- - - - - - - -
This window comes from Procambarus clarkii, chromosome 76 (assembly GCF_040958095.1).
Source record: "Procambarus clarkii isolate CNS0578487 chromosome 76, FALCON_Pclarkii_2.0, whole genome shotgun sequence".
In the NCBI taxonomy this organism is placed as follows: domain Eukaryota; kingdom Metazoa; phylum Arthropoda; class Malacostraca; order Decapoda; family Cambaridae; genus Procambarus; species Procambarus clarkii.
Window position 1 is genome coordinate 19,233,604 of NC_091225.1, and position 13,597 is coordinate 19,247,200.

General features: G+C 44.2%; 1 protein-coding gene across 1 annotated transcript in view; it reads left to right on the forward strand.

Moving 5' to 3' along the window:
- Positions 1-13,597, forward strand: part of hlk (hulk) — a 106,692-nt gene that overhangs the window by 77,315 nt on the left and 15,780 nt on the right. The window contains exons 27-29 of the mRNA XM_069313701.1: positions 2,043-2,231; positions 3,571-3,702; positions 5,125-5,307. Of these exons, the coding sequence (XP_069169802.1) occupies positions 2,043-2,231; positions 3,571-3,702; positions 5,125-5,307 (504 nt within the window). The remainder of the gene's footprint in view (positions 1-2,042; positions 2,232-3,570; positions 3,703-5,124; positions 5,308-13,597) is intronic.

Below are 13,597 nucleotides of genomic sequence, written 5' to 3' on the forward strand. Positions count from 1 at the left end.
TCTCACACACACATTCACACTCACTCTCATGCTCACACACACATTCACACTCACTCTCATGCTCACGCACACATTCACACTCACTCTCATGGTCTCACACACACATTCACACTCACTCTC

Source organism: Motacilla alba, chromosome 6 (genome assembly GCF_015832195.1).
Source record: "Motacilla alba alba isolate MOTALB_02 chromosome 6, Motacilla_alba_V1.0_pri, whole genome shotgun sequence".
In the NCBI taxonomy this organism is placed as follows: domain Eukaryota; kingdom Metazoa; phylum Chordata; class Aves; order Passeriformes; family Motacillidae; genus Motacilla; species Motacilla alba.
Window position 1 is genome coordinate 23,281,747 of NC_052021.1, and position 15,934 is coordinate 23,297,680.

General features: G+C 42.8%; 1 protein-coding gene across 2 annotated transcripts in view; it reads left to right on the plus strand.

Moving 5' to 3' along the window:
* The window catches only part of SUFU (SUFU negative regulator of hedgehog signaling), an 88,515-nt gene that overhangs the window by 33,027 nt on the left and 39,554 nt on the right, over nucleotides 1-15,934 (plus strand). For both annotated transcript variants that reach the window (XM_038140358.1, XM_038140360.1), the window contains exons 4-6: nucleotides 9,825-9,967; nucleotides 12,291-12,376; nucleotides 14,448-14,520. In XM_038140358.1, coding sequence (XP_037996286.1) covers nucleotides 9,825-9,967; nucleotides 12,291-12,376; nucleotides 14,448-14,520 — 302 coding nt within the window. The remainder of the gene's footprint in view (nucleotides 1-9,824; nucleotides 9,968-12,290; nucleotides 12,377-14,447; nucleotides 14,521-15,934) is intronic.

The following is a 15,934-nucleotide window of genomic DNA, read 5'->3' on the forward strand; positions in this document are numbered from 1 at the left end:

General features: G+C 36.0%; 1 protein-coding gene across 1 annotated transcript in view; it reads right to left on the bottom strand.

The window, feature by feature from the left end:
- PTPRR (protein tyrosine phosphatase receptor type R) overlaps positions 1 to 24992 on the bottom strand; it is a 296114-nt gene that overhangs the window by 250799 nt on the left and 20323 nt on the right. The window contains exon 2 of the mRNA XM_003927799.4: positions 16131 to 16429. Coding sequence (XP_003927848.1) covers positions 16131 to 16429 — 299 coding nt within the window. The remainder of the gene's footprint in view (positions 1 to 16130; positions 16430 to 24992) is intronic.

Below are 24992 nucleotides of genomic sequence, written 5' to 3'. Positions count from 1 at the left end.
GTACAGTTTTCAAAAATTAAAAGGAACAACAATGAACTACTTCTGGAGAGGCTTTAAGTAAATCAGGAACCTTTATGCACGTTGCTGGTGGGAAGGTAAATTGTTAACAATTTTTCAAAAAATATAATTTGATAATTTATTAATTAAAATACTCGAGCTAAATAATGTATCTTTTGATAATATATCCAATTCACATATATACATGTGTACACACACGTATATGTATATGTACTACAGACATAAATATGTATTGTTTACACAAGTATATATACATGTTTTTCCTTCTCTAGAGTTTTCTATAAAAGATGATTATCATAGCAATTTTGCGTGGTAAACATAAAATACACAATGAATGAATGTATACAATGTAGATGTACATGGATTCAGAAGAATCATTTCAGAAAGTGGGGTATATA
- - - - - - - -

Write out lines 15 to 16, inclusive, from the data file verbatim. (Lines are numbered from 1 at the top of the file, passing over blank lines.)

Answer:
Moving 5' to 3' along the window:
* The window catches only part of SUFU (SUFU negative regulator of hedgehog signaling), an 88,515-nt gene that overhangs the window by 33,027 nt on the left and 39,554 nt on the right, over nucleotides 1-15,934 (plus strand). For both annotated transcript variants that reach the window (XM_038140358.1, XM_038140360.1), the window contains exons 4-6: nucleotides 9,825-9,967; nucleotides 12,291-12,376; nucleotides 14,448-14,520. In XM_038140358.1, coding sequence (XP_037996286.1) covers nucleotides 9,825-9,967; nucleotides 12,291-12,376; nucleotides 14,448-14,520 — 302 coding nt within the window. The remainder of the gene's footprint in view (nucleotides 1-9,824; nucleotides 9,968-12,290; nucleotides 12,377-14,447; nucleotides 14,521-15,934) is intronic.